The Iceman Cometh | Study Guide

Eugene O'Neill

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Eugene O'Neill | Biography


Early Life

Eugene Gladstone O'Neill was born in New York City on October 16, 1888. He was the third son of Mary Ellen (Ella) Quinlan O'Neill (1857–1922) and James O'Neill (1849–1920). The couple's second son, Edmund, contracted the measles from Jamie, the O'Neills' first son. Edmund died in 1885 at age two. At Eugene's birth, three years later, Ella was given morphine and developed an addiction she did not overcome until 1914.

Both Ella's and James's families were Irish immigrants. Born to a shopkeeping family in New Haven, Connecticut, Ella was educated at Catholic schools in Cleveland, Ohio, where her family had settled. Ella also studied piano. James O'Neill, from an impoverished Irish family, was virtually uneducated though handsome, resourceful, and gifted. He began acting in 1866. In 1885 he purchased the rights to British actor and theater manager Charles Fechter's (1824–79) dramatic adaptation of The Count of Monte Cristo (1844–46) by French author Alexandre Dumas (1802–70). The purchase provided a sometimes lucrative career for James, who, by 1912, had traveled across the country, performing the lead role over 6,000 times. Although James became a well-known American actor, Eugene saw his father as a jaded sellout for choosing the tried and true melodrama over more challenging roles of which James was capable. However, the older O'Neill, having suffered dire hardship and poverty in his childhood, was determined that that state of affairs would not be repeated.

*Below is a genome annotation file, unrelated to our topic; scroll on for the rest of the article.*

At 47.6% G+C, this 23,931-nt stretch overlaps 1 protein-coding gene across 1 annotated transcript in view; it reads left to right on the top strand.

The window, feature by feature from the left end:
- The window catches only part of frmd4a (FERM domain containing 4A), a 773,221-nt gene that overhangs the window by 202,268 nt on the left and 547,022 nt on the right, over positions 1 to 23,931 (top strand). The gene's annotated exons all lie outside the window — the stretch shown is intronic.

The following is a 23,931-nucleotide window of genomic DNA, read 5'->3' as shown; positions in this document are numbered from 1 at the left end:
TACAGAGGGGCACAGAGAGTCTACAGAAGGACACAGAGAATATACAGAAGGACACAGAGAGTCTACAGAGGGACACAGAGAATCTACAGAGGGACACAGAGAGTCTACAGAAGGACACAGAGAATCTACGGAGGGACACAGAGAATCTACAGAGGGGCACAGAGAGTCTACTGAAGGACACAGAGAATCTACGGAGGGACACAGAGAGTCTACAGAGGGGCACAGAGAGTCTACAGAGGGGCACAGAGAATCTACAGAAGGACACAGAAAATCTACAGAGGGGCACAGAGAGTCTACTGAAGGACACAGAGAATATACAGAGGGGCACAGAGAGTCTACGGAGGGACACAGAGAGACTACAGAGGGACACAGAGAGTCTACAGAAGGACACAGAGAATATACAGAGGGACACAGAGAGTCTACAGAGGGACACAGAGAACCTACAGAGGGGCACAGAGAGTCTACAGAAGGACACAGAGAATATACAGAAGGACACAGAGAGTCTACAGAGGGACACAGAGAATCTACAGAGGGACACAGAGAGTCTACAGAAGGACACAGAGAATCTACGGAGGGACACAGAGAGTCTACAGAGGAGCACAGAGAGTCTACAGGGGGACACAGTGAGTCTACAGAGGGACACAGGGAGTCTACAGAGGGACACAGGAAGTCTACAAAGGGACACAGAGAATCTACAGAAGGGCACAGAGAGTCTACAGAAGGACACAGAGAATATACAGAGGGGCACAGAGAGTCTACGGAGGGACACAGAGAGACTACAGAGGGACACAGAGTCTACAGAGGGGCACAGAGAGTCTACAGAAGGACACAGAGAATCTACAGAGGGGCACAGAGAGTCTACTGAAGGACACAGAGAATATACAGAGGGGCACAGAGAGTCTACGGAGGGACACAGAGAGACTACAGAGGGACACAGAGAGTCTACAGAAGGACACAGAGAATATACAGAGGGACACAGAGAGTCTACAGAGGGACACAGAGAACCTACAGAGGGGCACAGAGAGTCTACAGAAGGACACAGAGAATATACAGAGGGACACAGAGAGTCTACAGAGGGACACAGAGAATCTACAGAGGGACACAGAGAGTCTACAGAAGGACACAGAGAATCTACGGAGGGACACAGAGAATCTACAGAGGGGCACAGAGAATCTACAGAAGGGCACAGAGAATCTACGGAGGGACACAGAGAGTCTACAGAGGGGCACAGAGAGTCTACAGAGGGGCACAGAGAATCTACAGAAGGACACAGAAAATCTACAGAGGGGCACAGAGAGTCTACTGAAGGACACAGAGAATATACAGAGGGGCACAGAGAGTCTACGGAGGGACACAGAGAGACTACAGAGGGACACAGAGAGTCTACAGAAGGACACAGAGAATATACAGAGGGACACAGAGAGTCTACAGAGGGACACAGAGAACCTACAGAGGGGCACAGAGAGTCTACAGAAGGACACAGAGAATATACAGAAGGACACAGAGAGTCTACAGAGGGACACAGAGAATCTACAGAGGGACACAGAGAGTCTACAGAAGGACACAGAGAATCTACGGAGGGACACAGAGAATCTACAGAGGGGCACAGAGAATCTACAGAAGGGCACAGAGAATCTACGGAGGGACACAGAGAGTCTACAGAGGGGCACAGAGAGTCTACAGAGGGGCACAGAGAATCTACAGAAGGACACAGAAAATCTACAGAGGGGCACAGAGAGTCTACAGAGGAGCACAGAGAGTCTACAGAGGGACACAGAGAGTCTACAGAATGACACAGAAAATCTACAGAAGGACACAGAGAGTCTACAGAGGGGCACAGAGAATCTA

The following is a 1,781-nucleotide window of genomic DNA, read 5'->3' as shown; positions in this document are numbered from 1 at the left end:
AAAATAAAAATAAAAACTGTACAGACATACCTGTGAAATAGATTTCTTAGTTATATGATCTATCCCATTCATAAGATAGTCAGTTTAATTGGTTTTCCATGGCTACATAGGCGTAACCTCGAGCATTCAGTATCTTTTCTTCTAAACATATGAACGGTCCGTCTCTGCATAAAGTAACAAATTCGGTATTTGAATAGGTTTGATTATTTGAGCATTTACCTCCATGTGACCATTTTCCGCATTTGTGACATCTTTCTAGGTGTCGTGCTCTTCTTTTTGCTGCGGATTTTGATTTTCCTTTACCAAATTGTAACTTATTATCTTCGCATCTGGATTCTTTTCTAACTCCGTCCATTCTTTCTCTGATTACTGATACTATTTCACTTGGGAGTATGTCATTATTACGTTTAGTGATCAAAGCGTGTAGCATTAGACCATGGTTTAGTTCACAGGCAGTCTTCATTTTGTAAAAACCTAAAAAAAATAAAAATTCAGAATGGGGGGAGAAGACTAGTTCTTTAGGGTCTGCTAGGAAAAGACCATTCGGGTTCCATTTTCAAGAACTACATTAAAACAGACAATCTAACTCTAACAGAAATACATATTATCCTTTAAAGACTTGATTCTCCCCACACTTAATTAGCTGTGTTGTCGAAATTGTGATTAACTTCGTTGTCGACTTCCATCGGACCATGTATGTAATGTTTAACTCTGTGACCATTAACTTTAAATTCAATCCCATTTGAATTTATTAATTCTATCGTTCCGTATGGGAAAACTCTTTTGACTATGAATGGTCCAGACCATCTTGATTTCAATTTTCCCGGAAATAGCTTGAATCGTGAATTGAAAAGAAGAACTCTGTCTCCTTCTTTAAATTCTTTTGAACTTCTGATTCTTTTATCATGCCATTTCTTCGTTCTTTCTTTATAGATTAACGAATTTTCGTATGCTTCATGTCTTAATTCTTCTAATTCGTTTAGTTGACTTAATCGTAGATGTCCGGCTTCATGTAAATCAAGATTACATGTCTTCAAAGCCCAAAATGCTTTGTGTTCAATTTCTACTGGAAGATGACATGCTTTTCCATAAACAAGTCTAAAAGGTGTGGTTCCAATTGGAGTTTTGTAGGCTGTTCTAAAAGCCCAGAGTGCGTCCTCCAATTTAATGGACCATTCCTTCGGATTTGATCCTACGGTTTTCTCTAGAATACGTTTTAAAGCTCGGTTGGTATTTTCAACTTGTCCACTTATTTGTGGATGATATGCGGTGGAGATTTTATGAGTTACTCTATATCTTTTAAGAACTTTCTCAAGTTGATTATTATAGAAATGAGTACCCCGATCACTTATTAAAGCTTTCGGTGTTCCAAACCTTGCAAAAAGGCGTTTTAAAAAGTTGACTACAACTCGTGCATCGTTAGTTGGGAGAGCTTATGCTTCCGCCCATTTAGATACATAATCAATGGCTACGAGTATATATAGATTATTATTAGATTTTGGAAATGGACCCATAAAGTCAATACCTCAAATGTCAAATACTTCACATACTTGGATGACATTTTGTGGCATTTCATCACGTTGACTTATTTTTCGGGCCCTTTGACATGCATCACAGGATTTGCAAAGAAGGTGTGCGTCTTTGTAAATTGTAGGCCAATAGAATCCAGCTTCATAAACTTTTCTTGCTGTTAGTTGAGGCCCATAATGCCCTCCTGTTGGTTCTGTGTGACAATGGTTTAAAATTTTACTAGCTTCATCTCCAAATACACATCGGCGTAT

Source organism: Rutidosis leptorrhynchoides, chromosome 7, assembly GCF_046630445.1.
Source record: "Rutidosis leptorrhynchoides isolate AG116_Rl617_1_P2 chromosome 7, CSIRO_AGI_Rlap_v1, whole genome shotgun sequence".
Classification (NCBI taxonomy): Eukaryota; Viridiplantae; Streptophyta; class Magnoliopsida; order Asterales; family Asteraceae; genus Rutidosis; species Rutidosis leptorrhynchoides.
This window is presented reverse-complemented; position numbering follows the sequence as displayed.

In the early years of the family's itinerant life in the theater, Jamie, 10 years older than Eugene, was left in boarding school. Ella and the infant Eugene traveled with James, whose success came at a high price for the family. Because of Ella's addiction, a nurse was hired to tend baby Eugene and to help the distracted mother. For his part, James shouldered his responsibility to his family and his work but also enjoyed alcoholic binges. Since the family lacked a stable address, Eugene's memories—recorded and expanded in many of his plays—begin with the pain of rootlessness. Meanwhile, Ella—who suffered privately—offered little comfort in Eugene's early years. A product of a Catholic education and devout parents—James's Irish Catholicism and Ella's more refined, spiritual piety—Eugene lost his cherished faith as he grew up. Guilt and anger were the poles across which his creativity was stretched. The details of family antagonisms and the O'Neill family's intimate dependencies along with the tortured people he met in his far-ranging travels provided the materials for Eugene's characters and themes.

Marriages and Children

Eugene O'Neill secretly married Kathleen Jenkins in 1909, and Eugene Gladstone O'Neill Jr. was born in 1910. The young father visited once after the birth of the baby, and the marriage ended with a contentious but mutual agreement. O'Neill allowed himself to be caught with a prostitute so that Kathleen had grounds for divorce. Eugene Jr. died by suicide at 40.

O'Neill married Agnes Boulton in 1918. They had two children—Shane in 1919 and Oona in 1925. Shane, who habitually used narcotics and alcohol, committed suicide at age 57. Oona married Charlie Chaplin (1889–1977), the film star and producer, who was the same age as her father. As a result, O'Neill broke off all communication with Oona.